[T]he Trustee shall have (to the extent the power of election is not otherwise vested in a person other than the Trustee) the right, power and privilege to make elections․The actions of the Trustee in making any election shall be binding upon all beneficiaries and the Trus tee shall not be liable to anyone for exercising a right, power of privilege to elect. The Trustee may make distributions and allocations without regard to the income tax basis of any property distributed or allocated to any beneficiary. No compensating adjustments between principal and income, nor with respect to any trust, need be made even though the actions of the Trustee may affect (beneficially or adversely) the interests of the beneficiaries. The actions of the Trustee in making distributions and allocations shall be binding upon all beneficiaries and the Trus tee shall not be liable to anyone for exercising the Trustee's discretion in this regard.
Appellant's App. p. 17 (emphases added). While this language generally limits the trustee's liability when making certain discretionary decisions, it clearly does not give the trustee a free pass to convert, waste, or mismanage Trust assets, or otherwise breach its fiduciary duties. In other words, there is no scenario where stealing money from the Trust could be viewed as a valid discretionary decision. MacDonald's claim that the Trust “expressly precludes any judicial review of the Trustee's actions” is wholly inaccurate. Any notion that the probate court could properly dismiss Hurwich's claim based on this Trust language is without merit.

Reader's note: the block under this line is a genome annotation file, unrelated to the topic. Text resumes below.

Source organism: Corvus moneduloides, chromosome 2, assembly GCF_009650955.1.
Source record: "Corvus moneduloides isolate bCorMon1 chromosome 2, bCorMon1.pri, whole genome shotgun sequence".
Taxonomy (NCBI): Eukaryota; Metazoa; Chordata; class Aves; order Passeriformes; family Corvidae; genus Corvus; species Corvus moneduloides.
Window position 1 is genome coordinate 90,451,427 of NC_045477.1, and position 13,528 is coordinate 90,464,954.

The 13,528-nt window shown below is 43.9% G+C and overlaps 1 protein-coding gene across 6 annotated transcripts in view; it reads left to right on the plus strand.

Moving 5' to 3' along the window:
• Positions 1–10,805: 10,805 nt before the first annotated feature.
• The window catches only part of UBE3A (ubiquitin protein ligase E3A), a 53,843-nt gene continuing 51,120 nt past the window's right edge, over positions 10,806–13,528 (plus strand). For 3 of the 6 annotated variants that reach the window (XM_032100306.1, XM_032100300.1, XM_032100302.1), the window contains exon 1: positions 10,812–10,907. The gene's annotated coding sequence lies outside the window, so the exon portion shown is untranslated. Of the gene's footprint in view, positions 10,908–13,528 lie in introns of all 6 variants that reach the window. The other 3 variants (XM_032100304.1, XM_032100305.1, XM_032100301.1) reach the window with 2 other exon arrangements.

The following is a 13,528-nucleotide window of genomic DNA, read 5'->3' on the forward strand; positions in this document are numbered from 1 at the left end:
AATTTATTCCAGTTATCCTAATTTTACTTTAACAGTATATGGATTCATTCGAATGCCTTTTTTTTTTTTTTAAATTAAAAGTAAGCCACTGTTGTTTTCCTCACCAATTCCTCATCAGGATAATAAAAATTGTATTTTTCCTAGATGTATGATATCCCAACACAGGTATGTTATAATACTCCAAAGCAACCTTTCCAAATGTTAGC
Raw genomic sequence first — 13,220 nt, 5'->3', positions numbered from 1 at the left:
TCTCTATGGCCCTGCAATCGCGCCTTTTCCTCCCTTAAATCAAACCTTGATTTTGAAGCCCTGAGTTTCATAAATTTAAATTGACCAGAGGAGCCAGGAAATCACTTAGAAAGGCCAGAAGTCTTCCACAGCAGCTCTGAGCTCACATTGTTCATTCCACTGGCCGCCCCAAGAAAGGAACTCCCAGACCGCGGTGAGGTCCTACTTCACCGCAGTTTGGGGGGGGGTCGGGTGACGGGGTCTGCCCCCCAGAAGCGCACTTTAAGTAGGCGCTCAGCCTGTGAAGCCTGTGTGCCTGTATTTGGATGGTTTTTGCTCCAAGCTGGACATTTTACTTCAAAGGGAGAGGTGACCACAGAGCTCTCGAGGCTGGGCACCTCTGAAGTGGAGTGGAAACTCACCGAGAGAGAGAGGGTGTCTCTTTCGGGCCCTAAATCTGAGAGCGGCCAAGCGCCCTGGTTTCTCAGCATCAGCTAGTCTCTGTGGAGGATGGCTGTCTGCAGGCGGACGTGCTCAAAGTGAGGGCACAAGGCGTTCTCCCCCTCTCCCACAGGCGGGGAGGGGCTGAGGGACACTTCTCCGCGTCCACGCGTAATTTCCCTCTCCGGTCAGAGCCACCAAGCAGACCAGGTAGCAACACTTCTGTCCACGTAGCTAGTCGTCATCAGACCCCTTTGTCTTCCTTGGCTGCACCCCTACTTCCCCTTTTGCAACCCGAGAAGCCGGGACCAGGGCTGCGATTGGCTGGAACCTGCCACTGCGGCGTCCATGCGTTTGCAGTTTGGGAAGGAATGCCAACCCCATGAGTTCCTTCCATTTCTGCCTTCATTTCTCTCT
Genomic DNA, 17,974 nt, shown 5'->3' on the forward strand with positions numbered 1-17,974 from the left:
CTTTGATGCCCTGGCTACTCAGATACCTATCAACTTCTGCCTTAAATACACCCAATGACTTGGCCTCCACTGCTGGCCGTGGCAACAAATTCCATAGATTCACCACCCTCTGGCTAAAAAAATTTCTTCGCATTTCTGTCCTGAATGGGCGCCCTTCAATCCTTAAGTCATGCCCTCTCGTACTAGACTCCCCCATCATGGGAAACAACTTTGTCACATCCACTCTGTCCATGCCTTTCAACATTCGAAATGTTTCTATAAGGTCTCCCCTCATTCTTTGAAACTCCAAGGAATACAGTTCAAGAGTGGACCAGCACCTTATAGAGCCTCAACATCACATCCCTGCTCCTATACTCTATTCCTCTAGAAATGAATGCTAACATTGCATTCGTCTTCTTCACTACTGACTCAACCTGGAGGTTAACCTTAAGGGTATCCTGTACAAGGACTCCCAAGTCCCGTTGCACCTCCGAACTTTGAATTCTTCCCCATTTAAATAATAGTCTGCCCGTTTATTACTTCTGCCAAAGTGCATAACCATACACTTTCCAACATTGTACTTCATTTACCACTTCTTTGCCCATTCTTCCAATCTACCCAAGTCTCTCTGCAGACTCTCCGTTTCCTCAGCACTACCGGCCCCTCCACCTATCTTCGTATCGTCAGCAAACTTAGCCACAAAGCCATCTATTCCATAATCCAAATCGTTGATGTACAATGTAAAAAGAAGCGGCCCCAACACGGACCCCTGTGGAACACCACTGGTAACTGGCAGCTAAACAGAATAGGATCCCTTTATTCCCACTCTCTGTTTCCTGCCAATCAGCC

B. Whether Hurwich's Complaint Could he Dismissed for Lack of Factual Specificity